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- Rhinitis, rhinorrhea (inflammation of and "runny" nose)
- Larynx, "voice box"*
- Laryngotomy, Laryngectomy (cutting into, surgically removing the larynx)
- Trachea, "windpipe"
- Tracheotomy, tracheostomy (temporary and permanent openings)
- Lung air passageways
- Bronchoscopy (looking into the bronchi)
- Breath, air, lung
- Tachypnea, dyspnea, apnea (accelerated, difficult/painful, cessation of breathing)
- Spitting (coughing)
- Hemoptysis (spitting or coughing up blood from lungs)
- Rhinoplasty (surgical reconstruction of nose)
Pneumoconiosis - literally, "an abnormal condition of dust in the lungs". A generic name for conditions where toxic particles become trapped in the lungs and cause symptoms and disability such a "black lung" or "miner's lung" disease. Terms specific to the particulate matter may be given such as asbestosis.
Epistaxis - want a fancier name for a "nosebleed"? You got it!
Cystic fibrosis - an inheritable disease that affects not only the lungs but other systems producing mucous such as the digestive system. Patients suffer frequent lung infections that are hard to treat because mucous is thick and sluggish and result in increased scarring (fibrosis) of the lungs. They also take multiple enzyme pills because of digestive abnormalities related to abnormal mucous production.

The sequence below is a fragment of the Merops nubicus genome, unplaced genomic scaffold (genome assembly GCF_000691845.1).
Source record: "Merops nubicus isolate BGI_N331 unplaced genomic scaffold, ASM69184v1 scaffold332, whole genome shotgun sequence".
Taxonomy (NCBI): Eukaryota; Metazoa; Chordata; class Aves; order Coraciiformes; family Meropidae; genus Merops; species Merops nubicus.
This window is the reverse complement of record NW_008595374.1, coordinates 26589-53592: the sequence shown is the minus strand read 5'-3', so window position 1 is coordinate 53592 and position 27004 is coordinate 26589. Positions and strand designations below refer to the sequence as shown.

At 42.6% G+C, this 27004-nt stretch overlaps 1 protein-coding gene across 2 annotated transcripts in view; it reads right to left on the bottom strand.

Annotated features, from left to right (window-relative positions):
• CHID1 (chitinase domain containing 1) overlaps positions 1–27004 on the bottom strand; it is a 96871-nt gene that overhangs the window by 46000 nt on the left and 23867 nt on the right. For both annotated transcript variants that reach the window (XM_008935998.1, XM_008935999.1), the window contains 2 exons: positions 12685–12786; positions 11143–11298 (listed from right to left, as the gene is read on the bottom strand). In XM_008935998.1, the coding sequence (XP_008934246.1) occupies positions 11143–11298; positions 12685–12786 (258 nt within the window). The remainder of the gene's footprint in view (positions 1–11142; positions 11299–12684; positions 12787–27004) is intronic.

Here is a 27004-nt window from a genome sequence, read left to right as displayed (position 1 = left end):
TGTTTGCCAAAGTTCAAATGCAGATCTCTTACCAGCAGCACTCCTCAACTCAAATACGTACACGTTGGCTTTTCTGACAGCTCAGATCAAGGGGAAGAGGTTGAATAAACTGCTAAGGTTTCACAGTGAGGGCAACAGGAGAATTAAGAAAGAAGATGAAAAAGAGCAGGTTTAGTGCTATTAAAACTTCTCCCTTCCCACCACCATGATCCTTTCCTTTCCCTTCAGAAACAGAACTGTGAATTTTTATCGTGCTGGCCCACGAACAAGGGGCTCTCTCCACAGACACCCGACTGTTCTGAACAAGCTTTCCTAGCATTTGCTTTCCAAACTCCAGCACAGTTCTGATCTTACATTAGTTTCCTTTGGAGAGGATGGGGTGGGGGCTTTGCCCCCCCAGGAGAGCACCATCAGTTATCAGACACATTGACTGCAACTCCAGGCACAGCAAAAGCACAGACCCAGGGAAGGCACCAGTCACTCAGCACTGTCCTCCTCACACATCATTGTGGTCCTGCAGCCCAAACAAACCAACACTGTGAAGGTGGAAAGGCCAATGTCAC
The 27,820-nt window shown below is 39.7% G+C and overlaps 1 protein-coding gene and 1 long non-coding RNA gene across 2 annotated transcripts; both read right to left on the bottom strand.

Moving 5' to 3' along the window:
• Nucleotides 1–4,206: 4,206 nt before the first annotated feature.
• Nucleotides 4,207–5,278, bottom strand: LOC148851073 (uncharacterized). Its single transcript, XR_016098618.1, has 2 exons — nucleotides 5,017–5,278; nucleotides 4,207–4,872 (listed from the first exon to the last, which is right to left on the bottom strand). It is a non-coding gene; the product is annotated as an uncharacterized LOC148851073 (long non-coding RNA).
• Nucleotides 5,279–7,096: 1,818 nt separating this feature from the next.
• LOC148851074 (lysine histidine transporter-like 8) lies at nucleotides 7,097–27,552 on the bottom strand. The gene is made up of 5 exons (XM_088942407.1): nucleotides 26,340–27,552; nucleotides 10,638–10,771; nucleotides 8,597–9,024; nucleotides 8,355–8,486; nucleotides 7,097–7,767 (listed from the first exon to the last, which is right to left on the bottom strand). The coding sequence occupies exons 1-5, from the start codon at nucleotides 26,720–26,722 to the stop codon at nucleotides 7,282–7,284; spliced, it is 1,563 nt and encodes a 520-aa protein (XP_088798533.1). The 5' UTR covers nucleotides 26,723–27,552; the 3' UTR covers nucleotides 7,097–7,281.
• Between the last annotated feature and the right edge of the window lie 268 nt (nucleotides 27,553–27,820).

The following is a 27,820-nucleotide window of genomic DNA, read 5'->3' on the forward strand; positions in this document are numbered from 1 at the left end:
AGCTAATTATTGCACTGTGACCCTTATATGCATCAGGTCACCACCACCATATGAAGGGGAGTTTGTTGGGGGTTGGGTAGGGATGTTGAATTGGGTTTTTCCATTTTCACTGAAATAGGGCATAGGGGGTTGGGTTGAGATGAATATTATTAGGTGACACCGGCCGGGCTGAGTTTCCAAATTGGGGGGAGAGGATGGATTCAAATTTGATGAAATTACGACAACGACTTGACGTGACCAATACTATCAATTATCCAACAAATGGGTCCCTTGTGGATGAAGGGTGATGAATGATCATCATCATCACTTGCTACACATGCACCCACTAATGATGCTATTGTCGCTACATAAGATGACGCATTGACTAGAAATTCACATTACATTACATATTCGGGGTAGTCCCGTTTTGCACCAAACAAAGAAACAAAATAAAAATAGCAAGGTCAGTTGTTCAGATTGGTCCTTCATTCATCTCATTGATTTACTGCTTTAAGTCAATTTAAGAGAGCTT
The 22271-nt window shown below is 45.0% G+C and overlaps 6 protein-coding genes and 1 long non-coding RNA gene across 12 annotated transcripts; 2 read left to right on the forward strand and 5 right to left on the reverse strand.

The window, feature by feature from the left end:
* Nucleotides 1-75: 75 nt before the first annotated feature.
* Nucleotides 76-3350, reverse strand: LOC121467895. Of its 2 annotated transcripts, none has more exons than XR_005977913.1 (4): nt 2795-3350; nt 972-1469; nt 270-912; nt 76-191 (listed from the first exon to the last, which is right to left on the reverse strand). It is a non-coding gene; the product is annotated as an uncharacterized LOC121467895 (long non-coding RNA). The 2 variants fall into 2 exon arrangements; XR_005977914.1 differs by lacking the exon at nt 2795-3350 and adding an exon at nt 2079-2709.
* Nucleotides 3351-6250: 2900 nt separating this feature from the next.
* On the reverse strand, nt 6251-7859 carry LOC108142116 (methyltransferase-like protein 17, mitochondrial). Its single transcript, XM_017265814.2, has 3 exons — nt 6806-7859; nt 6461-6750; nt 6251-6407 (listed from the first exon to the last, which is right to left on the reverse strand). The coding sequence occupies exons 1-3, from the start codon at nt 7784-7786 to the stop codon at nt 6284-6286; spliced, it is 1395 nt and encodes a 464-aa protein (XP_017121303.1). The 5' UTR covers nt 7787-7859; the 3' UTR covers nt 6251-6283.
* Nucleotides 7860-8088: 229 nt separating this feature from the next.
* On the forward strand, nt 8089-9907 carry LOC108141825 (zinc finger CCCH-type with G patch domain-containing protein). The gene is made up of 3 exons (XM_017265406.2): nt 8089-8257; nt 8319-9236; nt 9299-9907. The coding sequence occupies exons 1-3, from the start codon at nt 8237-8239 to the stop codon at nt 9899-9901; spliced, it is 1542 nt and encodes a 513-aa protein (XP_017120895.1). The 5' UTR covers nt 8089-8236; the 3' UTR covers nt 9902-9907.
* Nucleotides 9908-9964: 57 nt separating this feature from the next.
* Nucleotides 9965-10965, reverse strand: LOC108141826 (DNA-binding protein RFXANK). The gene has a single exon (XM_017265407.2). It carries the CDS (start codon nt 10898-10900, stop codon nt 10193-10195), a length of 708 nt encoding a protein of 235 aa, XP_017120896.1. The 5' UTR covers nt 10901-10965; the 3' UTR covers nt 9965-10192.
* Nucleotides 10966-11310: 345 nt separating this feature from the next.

Emphysema (COPD) - Chronic Obstructive Pulmonary Disease, of which emphysema is one of, results in progressive destruction of the air sacs in the lungs and loss of respiratory membrane for oxygen exchange. The bane of long term smokers.
Atelectasis - a collapsed lung. Literally, "an imperfect expansion" in Greek.
Pulmonologist - a physician specializing in diseases of the lungs. Patients needing surgery are referred to a general surgeon.
Respiratory Therapist - a specially trained technician who administers, among other treatments, inhalation therapy to patients with lung disease.
Pulmonary angiography - special X-rays of the vessels of the lungs.
Laryngoscopy - visual examination of the larynx.
Endotracheal intubation - passing a special air-tube into the trachea so oxygen can be reliably supplied directly to the lungs without risk of inhaling vomit from the stomach. Typically done for surgery or whenever general anesthesia is administered among other situations where the patient's airway must be secured.